Noninvasive neuroimaging has become a powerful investigative and diagnostic tool for the study of the brain. It enables simultaneous observation of neural activity in all brain areas. It can be applied to awake behaving human subjects who are engaged in specific tasks. It provides an examination of the brain in a natural condition, and it enables analysis of large-scale patterns. Examination can be made in two primary states, a resting one in which only spontaneous activity occurs and an active one in which neural activity patterns are based on specific behavior or sensory stimulation. Currently, a major limitation in this process is that neural function is not measured directly. It is inferred from hemodynamic measurements. A major improvement in neuroimaging is possible by the establishment of direct connections between hemodynamic measurements and neural function. To do this, it is necessary to establish the neural basis of hemodynamic functional connectivity. Investigations are proposed in the visual system that will contribute toward this goal. We will examine functional connectivity between the lateral geniculate nucleus (LGN) of the thalamus and the visual cortex. We will also measure neurovascular coupling in lamina of the LGN and among cortical layers. Finally, we will study effects of electrical interference on normal neurovascular coupling by the application of electrical stimulation in the form of transcranial magnetic stimulation (TMS). Our first goal is to study neural and hemodynamic functional connectivity in the LGN and visual cortex. To do this, we will utilize sensors positioned simultaneously in LGN and visual cortex or between two areas in visual cortex to study relationships between hemodynamic and neuronal connectivity. Measurements will be made in both a passive resting state and an active condition in which neural activity is stimulated. The second goal is to examine neurovascular coupling across layers within both the thalamus and the visual cortex. The third goal is to apply TMS and measure changes in neurovascular connectivity in the cortico-geniculate pathway. We will also monitor these changes in real time by use of simultaneous TMS and functional magnetic resonance imaging (fMRI) in human subjects. And finally we will examine how altered connectivity from TMS application can constitute a condition of neural plasticity. Together, these studies will have direct application to the use of noninvasive neuroimaging and electrical stimulation techniques for the treatment of clinical disorders.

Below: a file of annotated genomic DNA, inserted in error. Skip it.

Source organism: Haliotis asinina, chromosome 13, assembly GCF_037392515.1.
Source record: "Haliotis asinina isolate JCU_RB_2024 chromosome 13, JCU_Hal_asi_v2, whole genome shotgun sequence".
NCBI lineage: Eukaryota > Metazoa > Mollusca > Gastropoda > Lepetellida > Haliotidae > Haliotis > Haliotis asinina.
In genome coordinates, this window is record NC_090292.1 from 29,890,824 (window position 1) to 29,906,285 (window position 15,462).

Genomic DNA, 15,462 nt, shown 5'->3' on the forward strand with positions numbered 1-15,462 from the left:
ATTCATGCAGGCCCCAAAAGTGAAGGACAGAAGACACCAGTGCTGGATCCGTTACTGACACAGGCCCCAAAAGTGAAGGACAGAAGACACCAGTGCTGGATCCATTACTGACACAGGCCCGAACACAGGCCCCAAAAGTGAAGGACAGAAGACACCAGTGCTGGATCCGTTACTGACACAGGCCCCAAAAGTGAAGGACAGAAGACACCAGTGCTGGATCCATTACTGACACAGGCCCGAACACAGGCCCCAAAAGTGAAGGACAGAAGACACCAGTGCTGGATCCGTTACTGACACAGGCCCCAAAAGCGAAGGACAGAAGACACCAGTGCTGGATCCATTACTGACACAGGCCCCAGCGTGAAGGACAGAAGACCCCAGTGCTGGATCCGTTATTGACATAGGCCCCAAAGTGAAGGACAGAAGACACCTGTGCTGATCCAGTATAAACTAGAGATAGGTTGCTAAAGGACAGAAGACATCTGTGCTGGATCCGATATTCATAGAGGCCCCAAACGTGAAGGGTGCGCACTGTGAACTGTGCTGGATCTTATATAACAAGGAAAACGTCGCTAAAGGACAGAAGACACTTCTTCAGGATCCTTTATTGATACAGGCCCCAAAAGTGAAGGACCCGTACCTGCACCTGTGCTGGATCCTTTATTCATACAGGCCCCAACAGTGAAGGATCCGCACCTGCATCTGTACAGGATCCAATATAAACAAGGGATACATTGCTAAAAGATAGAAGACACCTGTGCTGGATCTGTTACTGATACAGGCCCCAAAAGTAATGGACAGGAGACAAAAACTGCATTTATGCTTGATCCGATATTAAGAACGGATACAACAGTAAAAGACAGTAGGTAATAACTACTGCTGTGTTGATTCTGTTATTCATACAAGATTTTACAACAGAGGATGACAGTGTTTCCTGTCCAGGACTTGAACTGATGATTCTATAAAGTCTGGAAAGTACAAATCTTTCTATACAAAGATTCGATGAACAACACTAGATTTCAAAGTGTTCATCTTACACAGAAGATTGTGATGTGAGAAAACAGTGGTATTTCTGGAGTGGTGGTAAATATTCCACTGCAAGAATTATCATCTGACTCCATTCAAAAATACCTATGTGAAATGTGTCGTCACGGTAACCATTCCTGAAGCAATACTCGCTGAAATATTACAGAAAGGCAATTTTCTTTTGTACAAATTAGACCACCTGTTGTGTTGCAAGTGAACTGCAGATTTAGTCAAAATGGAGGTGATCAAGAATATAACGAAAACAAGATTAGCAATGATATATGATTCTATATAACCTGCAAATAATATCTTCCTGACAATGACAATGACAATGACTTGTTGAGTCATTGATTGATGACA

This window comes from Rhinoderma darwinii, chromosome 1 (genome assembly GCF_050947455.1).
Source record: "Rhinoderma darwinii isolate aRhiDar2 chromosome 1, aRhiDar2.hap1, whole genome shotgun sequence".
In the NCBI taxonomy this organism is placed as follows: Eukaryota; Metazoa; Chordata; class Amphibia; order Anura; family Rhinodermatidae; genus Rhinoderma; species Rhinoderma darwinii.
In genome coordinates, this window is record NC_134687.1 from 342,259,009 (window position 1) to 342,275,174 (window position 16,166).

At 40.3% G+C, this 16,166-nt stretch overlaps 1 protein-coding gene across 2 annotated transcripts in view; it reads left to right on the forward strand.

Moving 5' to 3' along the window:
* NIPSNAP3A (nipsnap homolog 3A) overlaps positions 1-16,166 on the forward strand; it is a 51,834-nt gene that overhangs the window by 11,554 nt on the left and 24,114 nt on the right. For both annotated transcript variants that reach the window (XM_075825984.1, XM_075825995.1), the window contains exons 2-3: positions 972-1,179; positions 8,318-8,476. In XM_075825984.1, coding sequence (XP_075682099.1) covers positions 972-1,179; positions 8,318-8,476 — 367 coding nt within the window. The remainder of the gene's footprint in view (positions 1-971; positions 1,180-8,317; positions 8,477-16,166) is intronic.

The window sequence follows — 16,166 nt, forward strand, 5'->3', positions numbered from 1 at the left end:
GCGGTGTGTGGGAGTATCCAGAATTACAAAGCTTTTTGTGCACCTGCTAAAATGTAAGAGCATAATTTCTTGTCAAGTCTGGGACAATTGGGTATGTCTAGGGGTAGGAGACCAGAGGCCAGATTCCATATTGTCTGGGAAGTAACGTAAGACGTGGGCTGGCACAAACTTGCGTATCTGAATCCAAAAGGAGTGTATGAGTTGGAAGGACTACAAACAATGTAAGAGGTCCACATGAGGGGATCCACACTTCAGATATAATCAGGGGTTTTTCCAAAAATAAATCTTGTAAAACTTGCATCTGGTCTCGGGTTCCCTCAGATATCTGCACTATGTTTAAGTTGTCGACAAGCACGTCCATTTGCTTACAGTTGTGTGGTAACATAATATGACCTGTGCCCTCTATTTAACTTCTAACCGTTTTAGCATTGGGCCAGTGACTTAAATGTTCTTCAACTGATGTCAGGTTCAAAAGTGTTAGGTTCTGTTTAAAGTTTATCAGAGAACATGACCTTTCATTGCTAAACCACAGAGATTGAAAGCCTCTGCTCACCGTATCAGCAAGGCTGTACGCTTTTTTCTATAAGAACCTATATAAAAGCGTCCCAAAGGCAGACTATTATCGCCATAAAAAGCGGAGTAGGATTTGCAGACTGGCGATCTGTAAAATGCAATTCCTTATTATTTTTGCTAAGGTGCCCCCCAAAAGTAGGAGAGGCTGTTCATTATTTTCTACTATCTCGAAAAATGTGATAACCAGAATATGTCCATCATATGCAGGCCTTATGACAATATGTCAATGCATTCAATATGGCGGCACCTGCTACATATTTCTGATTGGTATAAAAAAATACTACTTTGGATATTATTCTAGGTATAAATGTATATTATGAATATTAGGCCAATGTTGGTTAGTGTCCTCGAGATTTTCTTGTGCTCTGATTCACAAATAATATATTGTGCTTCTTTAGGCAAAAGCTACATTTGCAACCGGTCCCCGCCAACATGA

Studies are planned to examine the primary relationships of neural and hemodynamic systems in the central visual pathway. These investigations will elucidate significant connections between the neural processing of visual information and the associated hemodynamic functions. Results will have direct application to noninvasive neuroimaging and will be relevant to both basic and clinical applications.
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